10 James Bond Movies We'd Like To See

So we’re talking about fantasy 007 films here — ones that would exist in a parallel universe.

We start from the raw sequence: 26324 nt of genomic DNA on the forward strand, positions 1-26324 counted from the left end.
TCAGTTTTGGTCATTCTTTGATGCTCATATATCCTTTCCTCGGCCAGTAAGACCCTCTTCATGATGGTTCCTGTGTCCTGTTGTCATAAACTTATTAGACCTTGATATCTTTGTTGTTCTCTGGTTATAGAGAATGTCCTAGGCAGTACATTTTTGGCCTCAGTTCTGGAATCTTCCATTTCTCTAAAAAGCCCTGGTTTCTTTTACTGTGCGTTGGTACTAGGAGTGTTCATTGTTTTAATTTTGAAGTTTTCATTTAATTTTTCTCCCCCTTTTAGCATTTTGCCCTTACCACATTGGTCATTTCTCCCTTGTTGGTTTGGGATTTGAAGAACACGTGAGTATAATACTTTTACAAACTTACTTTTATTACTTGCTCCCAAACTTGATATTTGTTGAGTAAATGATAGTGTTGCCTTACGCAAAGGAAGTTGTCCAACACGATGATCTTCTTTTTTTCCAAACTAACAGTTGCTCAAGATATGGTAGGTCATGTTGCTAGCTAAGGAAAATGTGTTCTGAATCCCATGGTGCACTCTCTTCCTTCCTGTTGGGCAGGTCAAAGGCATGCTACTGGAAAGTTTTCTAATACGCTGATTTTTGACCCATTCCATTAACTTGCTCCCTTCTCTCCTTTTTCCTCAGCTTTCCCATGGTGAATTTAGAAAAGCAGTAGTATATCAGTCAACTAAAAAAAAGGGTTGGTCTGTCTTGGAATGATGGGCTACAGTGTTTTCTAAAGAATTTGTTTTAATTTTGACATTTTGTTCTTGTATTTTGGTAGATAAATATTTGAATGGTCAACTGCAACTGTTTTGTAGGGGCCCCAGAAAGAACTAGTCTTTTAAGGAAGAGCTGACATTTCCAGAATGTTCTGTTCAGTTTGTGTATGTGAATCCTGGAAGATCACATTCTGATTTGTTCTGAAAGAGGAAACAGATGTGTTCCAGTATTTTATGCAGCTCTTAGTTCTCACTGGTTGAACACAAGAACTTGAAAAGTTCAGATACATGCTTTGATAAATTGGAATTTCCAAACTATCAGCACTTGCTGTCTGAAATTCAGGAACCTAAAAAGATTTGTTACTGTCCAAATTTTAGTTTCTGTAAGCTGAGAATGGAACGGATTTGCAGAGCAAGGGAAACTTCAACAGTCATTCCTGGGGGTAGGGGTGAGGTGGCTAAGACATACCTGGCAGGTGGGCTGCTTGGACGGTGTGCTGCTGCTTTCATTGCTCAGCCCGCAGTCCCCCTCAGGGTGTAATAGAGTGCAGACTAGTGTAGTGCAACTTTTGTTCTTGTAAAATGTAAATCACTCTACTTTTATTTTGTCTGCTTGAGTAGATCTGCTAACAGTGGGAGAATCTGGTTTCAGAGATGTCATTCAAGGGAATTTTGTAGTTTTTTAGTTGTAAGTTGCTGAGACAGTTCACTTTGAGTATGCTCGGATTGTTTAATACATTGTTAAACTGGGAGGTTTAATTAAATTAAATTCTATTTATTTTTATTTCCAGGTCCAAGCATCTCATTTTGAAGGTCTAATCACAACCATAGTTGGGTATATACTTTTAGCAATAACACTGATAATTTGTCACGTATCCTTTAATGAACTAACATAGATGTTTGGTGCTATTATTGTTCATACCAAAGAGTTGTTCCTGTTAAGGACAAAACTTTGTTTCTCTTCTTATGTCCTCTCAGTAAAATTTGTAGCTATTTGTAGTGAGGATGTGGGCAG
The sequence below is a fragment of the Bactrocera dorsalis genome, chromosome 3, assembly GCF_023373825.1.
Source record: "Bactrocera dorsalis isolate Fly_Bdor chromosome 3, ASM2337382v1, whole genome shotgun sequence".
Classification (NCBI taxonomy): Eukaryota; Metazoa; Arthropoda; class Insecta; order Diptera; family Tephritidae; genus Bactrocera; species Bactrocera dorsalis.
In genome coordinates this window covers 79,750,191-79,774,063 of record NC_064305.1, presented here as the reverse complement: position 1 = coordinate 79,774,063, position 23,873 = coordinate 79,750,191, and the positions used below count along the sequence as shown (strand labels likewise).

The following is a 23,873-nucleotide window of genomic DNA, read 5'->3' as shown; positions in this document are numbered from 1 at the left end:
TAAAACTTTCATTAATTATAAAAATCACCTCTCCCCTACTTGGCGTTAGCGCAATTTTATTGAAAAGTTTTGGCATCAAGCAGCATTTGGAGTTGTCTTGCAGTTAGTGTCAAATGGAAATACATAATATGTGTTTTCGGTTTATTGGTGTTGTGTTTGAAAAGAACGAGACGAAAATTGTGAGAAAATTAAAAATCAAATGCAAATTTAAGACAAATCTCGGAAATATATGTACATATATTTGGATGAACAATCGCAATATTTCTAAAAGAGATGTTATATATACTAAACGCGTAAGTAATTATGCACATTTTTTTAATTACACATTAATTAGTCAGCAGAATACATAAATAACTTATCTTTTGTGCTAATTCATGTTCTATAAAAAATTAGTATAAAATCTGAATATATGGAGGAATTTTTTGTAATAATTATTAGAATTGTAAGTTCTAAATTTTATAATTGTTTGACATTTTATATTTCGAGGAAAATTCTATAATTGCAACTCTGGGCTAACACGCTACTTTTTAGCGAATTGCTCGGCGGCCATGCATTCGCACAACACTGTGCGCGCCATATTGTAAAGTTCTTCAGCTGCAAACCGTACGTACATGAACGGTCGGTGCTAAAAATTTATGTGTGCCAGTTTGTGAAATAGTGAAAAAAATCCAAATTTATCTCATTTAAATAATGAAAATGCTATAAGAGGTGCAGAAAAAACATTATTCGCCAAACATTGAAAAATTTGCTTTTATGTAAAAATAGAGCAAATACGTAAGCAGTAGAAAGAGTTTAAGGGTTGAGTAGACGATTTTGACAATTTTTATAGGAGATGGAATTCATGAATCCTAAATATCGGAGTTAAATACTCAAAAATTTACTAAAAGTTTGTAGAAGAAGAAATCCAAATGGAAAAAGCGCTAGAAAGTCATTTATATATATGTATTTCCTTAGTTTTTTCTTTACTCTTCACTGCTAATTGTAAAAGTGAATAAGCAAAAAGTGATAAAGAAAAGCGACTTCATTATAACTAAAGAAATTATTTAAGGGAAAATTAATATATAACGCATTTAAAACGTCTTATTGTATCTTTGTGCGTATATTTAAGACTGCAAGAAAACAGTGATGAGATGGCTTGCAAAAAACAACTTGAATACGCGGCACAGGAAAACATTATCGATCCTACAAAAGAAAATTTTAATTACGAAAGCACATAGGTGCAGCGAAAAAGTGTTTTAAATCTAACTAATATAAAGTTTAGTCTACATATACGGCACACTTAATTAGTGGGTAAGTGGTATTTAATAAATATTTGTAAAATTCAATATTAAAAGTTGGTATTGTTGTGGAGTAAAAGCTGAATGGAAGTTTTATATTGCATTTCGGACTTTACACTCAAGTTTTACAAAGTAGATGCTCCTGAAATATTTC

So Tom Hardy would like to play James Bond, would he? Specifically with Christopher Nolan directing? Do you know what? That€™s an interesting idea. Whether Hardy would make a good Bond is, of course, completely subjective: you either like his look and think he fits the 007 bill, or you don€™t (we reckon he€™d make a better villain, ourselves). Still, you have to admit that a Tom Hardy Bond movie would be one to see, just for curiosity€™s sake. And, blimey, it would certainly shake the series up a bit. Which got us thinking: if we could cast the lead role and choose the director (and flash backwards and forwards in time), which 10 Bond films would we pay good money to see? These are our ideas €” and, look, we know they wouldn€™t necessarily make the ideal 007 films. In some cases, had they happened and gone spectacularly awry (um, Lewis Collins in Octopussy, anyone?), they might have even killed the franchise. But we€™d be up for any take on James Bond that freshens up the formula (and in the mid-1980s, it badly needed refreshing. Hence, Licence to Kill, we suppose). So we€™re talking about fantasy 007 films here €” ones that would exist in a parallel universe. They might be made by Eon, or they might not (which could never happen of course, as Eon jealously guard the rights); but notice that we haven€™t suggested remaking Goldfinger €” the Rolls Royce of the series €” because it would be hard to imagine anyone topping that one. (No-one is going to remake Casablanca successfully, either). We do, though, have a couple of conditions to our fantasy Bond flicks: Eon€™s gun barrel, featuring Monty Norman€™s dang-dang-a-dang-dang Bond Theme, must kick proceedings off €” while the soundtrack has to be written by the late, great John Barry. Obviously. George Lazenby as James Bond in Diamonds Are Forever (1971) Directed by: Peter Hunt If On Her Majesty€™s Secret Service had got the credit it deserved on its initial 1969 release, and if George Lazenby hadn€™t been given bad career advice and opted out of the role (before the producers could push him), he might have enjoyed a long run as 007. This, we reckon, wouldn€™t have been a bad thing. Stay with us on this one. Perceived wisdom is that Lazenby was about as animated as self-assembly flat-packed furniture €“ but this is simply wrong. True, he didn€™t have Connery€™s charisma (who does?), fluffs a couple of lines and, by his own admission, let his leading man status go to his head off-screen; but €” for a former male model with zilch acting experience €” Lazenby played an onscreen blinder as Bond. Look at how he handles himself in the confrontation with Telly Savalas€™ Blofeld, for instance, and, more importantly, the final scene cradling the dead Tracy. Plus, like Connery, Lazenby moved well and had a walk that was part swagger, part march (his gun barrel tells you all you need to know about his take on 007). With a second film, he could have grown into the role; and if Richard Maibaum had tempered the script to fit Lazenby€™s Bond, Diamonds Are Forever would have been a totally different movie €” not the campy, OTT froth that was finally made. Because the late Peter Hunt did such a sterling job directing OHMSS, we€™d have given him the gig again (or Bullitt€™s Peter Yates or Where Eagles Dare€™s Brian G. Hutton if Hunt wasn€™t available). By the way, Psycho actor John Gavin had actually signed a contract to play Bond in Diamonds are Forever, but then the studio got nervous and Connery clambered back on board. Gavin was American €” but if he€™d been able to do a convincing Brit accent, we€™d like to have seen his take on JB, too€ Lewis Collins as James Bond in Octopussy (1983) Directed by: Martin Campbell It is 1983. And Lewis Collins is doing his best 007 impression. Look, don€™t laugh. Yes, there€™s a touch of Robbie Williams about Lewis Collins (or, rather, there€™s a touch of Lewis Collins about Robbie Williams); but back in the early 1980s, Collins was busy fashioning himself as a movie action he-man after his TV hit The Professionals had run its course. Trouble is, the films he made weren€™t particularly good (Who Dares Wins, Codename: Wild Geese, Commando Leopard) but Collins handled the action scenes well and, as one half of Bodie and Doyle (the Bodie half), had proved that he was good with a twinkly comedy line but could also exude macho menace. At the time, he was mooted as a possible James Bond by the media (but, then again, so was Oliver €˜the Stud€™ Tobias, Ian Ogilvy and Gareth Hunt) and is said to have auditioned for the role in 1982. So let€™s get this straight: are we seriously suggesting Lewis Collins, circa 1981, as 007? Um, well€ yes: he€™d have had to have poshed it up a lot €” and we readily admit his Octopussy might have been a franchise-ending disaster; but if he had been given the role and could have played 007 as a less thick-eared Bodie, it would have been a lot more hard-edged than the movie we actually got. As the young Martin Campbell had directed various episodes of The Professionals and would later successfully introduce two new Bonds (Brosnan and Craig) in their debut films, we€™d have given him the top job behind the camera. Sam Neill as James Bond in From Russia with Love (1987) Directed by: Steven Spielberg After his fame went up several notches thanks to the 1983 miniseries Reilly, Ace of Spies (episodes of which were directed by Martin Campbell €” it€™s a small world), Sam Neill was frequently mentioned as a potential successor to Roger Moore. You could see why: the young Neill had a look of Connery about him and could do €˜ruthless€™ very well. The bonus features on The Living Daylights DVD includes part of Neill€™s screen test for the Bond role (the bedroom scene from From Russia with Love that every would-be Bond is asked to play). He€™s fantastic in the short moment we see: suave, sophisticated but with a hint of danger and apparently everyone in the crew loved him€ everyone except Cubby Broccoli, that is €” and he was the man who mattered. Timothy Dalton got the gig instead. As for Spielberg (who worked with Neill in Jurassic Park), it now seems laughable that he would have ever considered directing a Bond movie in the 1980s: he was one of the planet€™s most famous directors with his own Indiana Jones franchise, for one thing. But in the 1970s, the young Spielberg did want to direct a 007 movie and lobbied Broccoli hard for the job. He was always turned down. €œAnd now,€ says Spielberg, €œthey can€™t afford me.€ Someone of Spielberg€™s calibre would have needed a classic Bond tale to get his teeth into (so not the script for 1987€™s The Living Daylights, then). It would have had to be a remake of From Russia with Love, at the very least€ Timothy Dalton as James Bond in The Property of a Lady (1991) Directed by John McTiernan The Property of a Lady was all set to be Tim Dalton€™s third Bond movie. At the script and location scouting stage, though, legal issues stopped all Bond proceedings; by which time Dalton had ruled himself out and Pierce Brosnan had ruled himself in. Shame. Dalton never got the chance to properly prove himself as 007 (he was a great, brooding, flesh-and-blood Bond €” if not that brilliant with a one-liner) and, by all accounts, The Property of a Lady was going to feature some sumptuous Far Eastern locations. It€™s the Bond that was meant to be €” but never was; and, at the time, John €˜Die Hard€™ McTiernan was on a role as a director, and adept at incorporating big action with nerve-shredding suspense. Pierce Brosnan as James Bond in Casino Royale (1999) Directed by Quentin Tarantino Quentin Tarantino talked about filming Ian Fleming€™s first James Bond novel, Casino Royale, as early as 1997, just after he had made Jackie Brown. If Tarantino had done it, he told Charlie Rose, he would have kept Pierce Brosnan as Bond after Tomorrow Never Dies and cast Samuel L. Jackson as Felix Leiter. The movie would have been true to the original Ian Fleming novel, with a Bond voice-over and none of the quirks that the movies had brought to the Bond character (i.e. no John Barry soundtrack). In Quentin€™s bloody hands, it could well have been the first Bond movie with an 18 certificate, alienating a fair-sized portion of Bond€™s target audience. Still, the torture scene where Le Chiffre sets about Bond€™s nether regions with a carpet beater (switched to a length of knotted rope in the later Craig movie) would have made memorably nasty viewing €” although probably not on a par with Mr Blonde€™s ear-slicing antics, thankfully. James Purefoy as James Bond in You Only Live Twice (2013) Directed by Ridley Scott You Only Live Twice is a beautifully strange novel: ethereal, emotional, poetic €” even surreal. In it, a fragile Bond, distraught after his wife€™s death at the hands of Blofeld and Irma Bunt, goes on a mission to Japan. There he is invited to kill Guntram Shatterhand, who is seemingly enticing people to commit suicide in an exotic €˜garden of death€™. Shatterhand turns out to be Blofeld; but at no point are there any hollowed out volcanoes or space capsules being swallowed up by rockets, and Bond ends the story with amnesia, believing himself to be a local fisherman. His lover, Kissy Suzuki, does not tell him she is pregnant with his child €” and he finally leaves her to go to Vladivostok, to find out who he really is. Yup. Goldfinger it ain€™t. In fact, the novel is mostly travelogue with a burst of action at the end (so this would be like no Bond movie we€™ve ever seen). For literary 007 fans, however, a straightforward interpretation of this bizarre tale would be nirvana €” especially if someone with the acting chops of James Purefoy strapped on Bond€™s shoulder holster. Purefoy did chat to the Bond producers about the possibility of playing 007 but (he told the Sunday Times) knew the jig was up when, mid-interview, realised he was swinging his legs backwards and forward like an excited child. He also said the producers probably thought of him as €˜Pierce Brosnan lite€™. We beg to differ. Not only does Purefoy have the right look, but his thesp credentials are impeccable (although he€™d have to get on with it: he€™s 48 this year). Oh€ and what€™s that, you say? Mark Strong as Blofeld? Oh, all right then. And who better to up the visual impact than Ridley Scott in the director€™s chair? Sadly, as John Barry isn€™t around to write the music score, we€™ll be going with David Arnold, thank you very much. Michael Fassbender as James Bond in Live and Let Die (2014) Directed by: JJ Abrams Is Michael Fassbender a shoo-in for JB when Craig steps out of 007€™s hand-stitched loafers? Not necessarily, but he is named as a likely successor €” and would be the first red-head to nab the role (although Sir Rog€™s barnet was looking increasingly auburn in his twilight years). Live and Let Die was Fleming€™s second novel; and while Sir Rog€™s 1973 movie took elements of the original storyline, it also jettisoned quite a lot of the best bits, crow-barring them back into later movies (For Your Eyes Only and Licence to Kill). What we need, we reckon, is the formula done right: a tough, no-nonsense version of Live and Let Die which captures the essence of the Fleming original €” and, for that, we need a tough, no-nonsense actor and a fearless action writer-director who can dazzle with his visuals. Step forward Michael Fassbender and JJ Abrams. Jon Hamm as James Bond in Colonel Sun (2014) Directed by: James Cameron Yes, we know. John Hamm was, the last time we looked, an American and therefore a casting no-no for some fans. But he also, the last time we looked, resembled the literary 007 to a T. (Daniel Craig is a fantastic actor and a thumpingly physical Bond; but in the looks department, he isn€™t Fleming€™s 007). Now, just supposing Hamm could €˜do€™ a polished Brit accent. Wouldn€™t he make a perfect Bond? (We do admit that Hamm is so identified with the all-American Don Draper role in Mad Men that this might be more of a problem than we think). And why Colonel Sun? Basically because it€™s top-notch €” the very first continuation novel (by Robert Markham, aka Kingsley Amis) and easily the best, even surpassing Fleming€™s weaker books (the name €˜Colonel Moon€™ was plundered for the lamentable Die Another Day). Forget the pale imitations of recent 007 books Devil May Care and Carte Blanche €” the Bond of Colonel Sun is the real deal. It€™s a great title, too. And James Cameron? Well, he€™s already made a fast-paced Bond movie, except he called it True Lies and cast Arnold Schwarzenegger, but we forgive him for that. And, budget-wise, nobody does it better than Mr Avatar. Daniel Craig as James Bond in On Her Majesty€™s Secret Service (2014) Directed by Christopher Nolan Love him or hate him as 007, Daniel Craig is credited with reinvigorating the Bond series and has the star pulling power to entice big splashy names into the director€™s chair (Sam Mendes for Skyfall, for goodness sake). So how about taking one of the best Bond novels €” oh, say, On Her Majesty€™s Secret Service €” and giving it to a director who loves the original movie so much that he even paid homage to it in his blockbuster, Inception (indeed, Nolan says OHMSS is his favourite 007 movie). Nolan is a writer-director who can helm fabulous action sequences, produce an intelligent screenplay and get great performances from his cast. And as this is the most underrated Bond film of the lot €” with a febrile emotional story at its core €” it makes sense for him to do it. Like, next, for Bond 24. Please. It almost certainly won€™t happen, but it would be very good if it did. Henry Cavill as James Bond in The Property of a Lady (2016) Directed by: Paul Greengrass Now this one COULD happen. Henry Cavill was in the running for Bond back in 2006 but was considered to be too young and ditched in favour of Craig. In 2016, though, with Craig having finished his fourth movie and knocking on 50, Cavill could be back in with a chance. Trouble is, he€™s now playing Superman. Has Henry shot his €˜screen hero€™ bolt too soon? Greengrass, meanwhile, is a fantastic action and actor director; but if he€™d have to hold the shakycam steady. This is Bond, not Bourne €” which was half the problem with Quantum of Solace. But Cavill and Greengrass? By 2016, this could be an irresistible combination.